Rafa Nadal was a prohibitive 5-1 favorite to win in his 23rd Grand Slam final. For the fourth time in his career, he was on top of the tennis mountain – No. 1 in the world.
His foe, the 6’8″ Kevin Anderson, was hoping to become the tallest Grand Slam winner ever. But beating Rafa, quite obviously, is a tall order.
The last South African to reach a Grand Slam, Kevin Curren, was famous for saying that an atomic bomb should be dropped on loud and messy Flushing Meadows. Yes, Anderson’s serves are bombs. But clearly Nadal had the artillery to mute them.
At the Open, Rafa had overcome early bumps in the road en route to the final, and dismantled the beloved Juan Martin del Potro in the semis. So there was little doubt he would win – right?
But Rafa twitches. At times he’ll complain – hard courts are rough on the body, the season is too long, there is not enough time between points. And often Rafa worries. This is sports – anything can happen. Going all the way back to 2014, Rafa hadn’t won a hard court tournament in 34 tries. And big hitters like Anderson – for instance Lukas Rosol, Nick Kyrgios, Robin Soderling, Jo-Willie Tsonga and Dustin Brown – have shown they can give him fits. So Rafa was nervous – he had doubts.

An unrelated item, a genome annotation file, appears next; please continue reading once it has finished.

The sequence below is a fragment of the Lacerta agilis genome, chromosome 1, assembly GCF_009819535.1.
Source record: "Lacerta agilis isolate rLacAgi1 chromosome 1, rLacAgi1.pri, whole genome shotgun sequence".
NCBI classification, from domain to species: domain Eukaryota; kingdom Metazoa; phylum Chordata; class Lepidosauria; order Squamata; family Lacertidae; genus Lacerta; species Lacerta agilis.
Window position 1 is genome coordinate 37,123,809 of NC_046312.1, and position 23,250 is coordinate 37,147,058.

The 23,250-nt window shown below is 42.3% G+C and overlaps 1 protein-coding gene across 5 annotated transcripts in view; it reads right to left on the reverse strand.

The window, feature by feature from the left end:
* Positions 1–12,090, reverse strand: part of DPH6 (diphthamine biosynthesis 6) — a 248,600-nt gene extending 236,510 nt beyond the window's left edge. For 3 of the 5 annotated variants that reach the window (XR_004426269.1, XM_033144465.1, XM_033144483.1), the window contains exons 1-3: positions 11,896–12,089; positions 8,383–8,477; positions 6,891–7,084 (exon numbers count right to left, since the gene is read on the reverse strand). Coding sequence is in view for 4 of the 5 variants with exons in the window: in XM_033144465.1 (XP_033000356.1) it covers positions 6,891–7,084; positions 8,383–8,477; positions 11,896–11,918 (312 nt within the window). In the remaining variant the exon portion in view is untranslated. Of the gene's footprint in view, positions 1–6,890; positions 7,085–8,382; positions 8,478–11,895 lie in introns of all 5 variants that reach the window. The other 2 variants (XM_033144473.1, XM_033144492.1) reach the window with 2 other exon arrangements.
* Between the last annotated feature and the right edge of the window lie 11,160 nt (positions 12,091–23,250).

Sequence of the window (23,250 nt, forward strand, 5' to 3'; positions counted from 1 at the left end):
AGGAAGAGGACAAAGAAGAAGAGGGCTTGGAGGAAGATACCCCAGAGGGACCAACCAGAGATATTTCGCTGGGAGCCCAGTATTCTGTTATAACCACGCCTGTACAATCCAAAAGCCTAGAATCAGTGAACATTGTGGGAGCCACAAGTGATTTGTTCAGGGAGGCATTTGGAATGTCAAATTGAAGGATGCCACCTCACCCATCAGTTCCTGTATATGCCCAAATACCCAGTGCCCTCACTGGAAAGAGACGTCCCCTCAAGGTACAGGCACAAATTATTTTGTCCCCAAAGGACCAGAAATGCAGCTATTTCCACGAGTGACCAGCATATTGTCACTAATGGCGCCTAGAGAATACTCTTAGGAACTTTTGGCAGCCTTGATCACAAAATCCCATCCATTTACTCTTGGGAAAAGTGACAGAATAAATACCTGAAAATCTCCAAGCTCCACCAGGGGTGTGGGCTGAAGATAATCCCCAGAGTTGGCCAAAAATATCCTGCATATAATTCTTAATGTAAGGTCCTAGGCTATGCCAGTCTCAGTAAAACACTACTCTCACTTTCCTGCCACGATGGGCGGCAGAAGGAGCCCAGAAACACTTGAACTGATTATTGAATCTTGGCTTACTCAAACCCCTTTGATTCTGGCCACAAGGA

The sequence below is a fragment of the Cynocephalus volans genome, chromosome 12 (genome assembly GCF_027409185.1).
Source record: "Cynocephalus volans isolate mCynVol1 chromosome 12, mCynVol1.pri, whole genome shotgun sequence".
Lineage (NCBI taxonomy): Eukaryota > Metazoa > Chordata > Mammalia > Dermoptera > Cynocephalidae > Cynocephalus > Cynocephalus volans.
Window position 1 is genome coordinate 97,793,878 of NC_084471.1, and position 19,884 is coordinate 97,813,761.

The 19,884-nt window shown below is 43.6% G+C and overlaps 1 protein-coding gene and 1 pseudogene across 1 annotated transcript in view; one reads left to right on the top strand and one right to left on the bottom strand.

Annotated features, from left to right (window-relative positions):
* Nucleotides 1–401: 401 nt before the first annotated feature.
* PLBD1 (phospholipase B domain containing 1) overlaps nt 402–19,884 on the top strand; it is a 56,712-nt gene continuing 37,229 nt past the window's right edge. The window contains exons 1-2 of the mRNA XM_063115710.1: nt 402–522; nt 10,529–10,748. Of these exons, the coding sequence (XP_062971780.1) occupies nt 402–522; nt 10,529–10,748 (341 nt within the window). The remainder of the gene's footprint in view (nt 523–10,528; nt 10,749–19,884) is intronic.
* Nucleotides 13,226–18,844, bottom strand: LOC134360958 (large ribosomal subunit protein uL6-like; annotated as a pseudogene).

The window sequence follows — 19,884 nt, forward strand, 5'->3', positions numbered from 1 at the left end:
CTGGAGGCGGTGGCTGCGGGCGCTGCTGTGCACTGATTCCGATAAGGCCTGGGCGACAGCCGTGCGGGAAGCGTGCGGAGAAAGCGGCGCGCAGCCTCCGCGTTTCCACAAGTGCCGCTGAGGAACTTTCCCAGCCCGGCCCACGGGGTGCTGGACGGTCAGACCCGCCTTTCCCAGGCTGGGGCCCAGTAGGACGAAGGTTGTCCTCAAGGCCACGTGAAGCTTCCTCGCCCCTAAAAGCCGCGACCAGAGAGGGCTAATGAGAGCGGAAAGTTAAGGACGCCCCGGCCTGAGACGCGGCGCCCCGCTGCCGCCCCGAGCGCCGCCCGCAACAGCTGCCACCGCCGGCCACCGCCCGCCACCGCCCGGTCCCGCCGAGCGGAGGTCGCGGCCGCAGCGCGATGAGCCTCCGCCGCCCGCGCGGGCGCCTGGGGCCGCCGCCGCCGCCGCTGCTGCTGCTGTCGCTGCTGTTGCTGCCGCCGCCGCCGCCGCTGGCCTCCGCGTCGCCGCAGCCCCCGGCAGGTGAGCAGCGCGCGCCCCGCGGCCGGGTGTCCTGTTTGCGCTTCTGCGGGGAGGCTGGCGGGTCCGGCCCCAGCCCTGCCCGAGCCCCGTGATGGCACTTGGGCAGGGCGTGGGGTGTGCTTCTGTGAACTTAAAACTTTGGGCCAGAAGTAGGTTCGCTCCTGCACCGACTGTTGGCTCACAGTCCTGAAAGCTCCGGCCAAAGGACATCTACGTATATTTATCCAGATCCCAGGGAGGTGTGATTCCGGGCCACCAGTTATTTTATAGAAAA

Yes, we know that Rafa’s muscles have muscles. But don’t be fooled. The hunky guy is a surprisingly deep thinker. He once told IT, “Doubts are part of this life. Persons who don’t have doubts are arrogant…Doubts are in everything. Nothing is clear in this world. So I for sure have doubts, but I work as much as I can…[to get] the right mentality.”
Today we saw the passion of Rafa as he put on a master clinic to – seamlessly and rather mercilessly – take down Anderson, the No. 28 seed, who was hoping to become the lowest-ranked player to win the US Open. The 31-year-old who lives in Florida has been working with a psychologist. He now offers a modest “C’mon” when good things happen. The power of positive thinking matters. But today there was little for Kevin to be positive about. He didn’t manage to get a single break point.
Anderson, who starred at the University of Illinois, was the first Grand Slam finalist with a college connection since Todd Martin in 1999. But he got schooled today by professor Nadal.